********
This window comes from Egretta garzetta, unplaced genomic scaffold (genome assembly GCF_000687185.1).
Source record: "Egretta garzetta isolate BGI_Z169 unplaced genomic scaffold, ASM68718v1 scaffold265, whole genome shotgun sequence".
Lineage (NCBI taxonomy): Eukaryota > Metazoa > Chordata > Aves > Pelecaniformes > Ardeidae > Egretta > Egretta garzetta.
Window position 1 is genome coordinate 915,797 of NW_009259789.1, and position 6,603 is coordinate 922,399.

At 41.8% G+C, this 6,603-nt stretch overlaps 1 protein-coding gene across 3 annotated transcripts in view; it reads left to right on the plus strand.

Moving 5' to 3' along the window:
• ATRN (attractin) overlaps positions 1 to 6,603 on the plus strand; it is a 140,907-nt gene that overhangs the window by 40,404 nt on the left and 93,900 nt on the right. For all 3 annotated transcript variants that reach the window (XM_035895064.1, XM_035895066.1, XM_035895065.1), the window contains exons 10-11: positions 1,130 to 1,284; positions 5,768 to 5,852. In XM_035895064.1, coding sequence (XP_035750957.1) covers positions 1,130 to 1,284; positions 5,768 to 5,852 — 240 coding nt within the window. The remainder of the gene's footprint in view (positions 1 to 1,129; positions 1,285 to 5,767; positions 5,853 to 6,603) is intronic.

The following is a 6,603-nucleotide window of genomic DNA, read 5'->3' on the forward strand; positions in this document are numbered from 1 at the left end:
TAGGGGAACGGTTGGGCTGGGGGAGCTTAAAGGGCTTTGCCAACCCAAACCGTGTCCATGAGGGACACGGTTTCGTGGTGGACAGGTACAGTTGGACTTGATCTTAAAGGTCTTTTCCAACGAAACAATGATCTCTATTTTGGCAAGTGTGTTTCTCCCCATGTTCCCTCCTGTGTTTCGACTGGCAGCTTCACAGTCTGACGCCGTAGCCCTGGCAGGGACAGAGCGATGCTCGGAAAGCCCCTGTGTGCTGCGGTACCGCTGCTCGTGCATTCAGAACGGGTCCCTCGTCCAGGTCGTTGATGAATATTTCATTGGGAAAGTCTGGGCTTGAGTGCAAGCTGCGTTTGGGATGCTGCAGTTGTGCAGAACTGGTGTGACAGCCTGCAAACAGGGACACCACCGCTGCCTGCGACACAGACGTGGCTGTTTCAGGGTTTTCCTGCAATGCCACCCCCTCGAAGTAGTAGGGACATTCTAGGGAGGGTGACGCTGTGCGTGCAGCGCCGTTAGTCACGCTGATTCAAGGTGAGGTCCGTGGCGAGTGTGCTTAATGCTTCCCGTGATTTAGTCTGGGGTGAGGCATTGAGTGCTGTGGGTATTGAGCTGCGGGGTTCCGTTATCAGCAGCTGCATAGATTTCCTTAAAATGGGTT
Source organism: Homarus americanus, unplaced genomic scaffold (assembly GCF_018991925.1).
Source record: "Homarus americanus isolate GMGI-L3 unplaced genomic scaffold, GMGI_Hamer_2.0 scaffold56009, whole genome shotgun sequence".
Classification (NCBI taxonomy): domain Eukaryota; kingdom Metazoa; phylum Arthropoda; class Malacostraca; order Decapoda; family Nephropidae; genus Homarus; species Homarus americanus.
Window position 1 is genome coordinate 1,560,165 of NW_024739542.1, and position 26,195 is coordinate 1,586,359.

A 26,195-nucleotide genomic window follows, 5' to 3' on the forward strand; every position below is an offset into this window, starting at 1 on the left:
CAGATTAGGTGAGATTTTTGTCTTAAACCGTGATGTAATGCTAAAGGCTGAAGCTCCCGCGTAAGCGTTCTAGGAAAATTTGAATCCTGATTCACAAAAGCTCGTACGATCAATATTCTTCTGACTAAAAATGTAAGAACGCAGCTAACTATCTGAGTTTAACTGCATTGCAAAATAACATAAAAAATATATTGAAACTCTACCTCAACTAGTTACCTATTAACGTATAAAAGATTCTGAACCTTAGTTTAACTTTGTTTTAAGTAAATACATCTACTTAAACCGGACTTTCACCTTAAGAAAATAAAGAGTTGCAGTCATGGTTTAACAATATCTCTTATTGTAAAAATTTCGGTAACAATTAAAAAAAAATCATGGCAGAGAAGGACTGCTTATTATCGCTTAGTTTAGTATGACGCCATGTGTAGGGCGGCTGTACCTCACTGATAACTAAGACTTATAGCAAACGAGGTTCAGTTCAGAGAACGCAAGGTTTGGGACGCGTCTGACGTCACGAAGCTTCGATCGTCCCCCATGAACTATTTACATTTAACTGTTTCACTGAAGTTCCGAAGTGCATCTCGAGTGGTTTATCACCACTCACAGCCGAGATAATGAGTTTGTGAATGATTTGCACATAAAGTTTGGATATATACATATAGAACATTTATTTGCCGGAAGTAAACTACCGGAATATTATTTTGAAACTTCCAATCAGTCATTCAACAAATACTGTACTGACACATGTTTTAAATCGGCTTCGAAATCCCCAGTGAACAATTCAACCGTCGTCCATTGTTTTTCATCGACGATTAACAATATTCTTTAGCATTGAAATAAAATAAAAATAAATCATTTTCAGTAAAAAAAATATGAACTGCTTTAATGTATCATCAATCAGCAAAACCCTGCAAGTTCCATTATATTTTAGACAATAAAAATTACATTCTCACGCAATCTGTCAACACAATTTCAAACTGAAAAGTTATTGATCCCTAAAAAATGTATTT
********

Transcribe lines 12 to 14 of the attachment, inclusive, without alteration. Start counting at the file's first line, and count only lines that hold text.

Classification (NCBI taxonomy): domain Eukaryota; kingdom Metazoa; phylum Arthropoda; class Malacostraca; order Decapoda; family Nephropidae; genus Homarus; species Homarus americanus.
Window position 1 is genome coordinate 1,560,165 of NW_024739542.1, and position 26,195 is coordinate 1,586,359.

A 26,195-nucleotide genomic window follows, 5' to 3' on the forward strand; every position below is an offset into this window, starting at 1 on the left: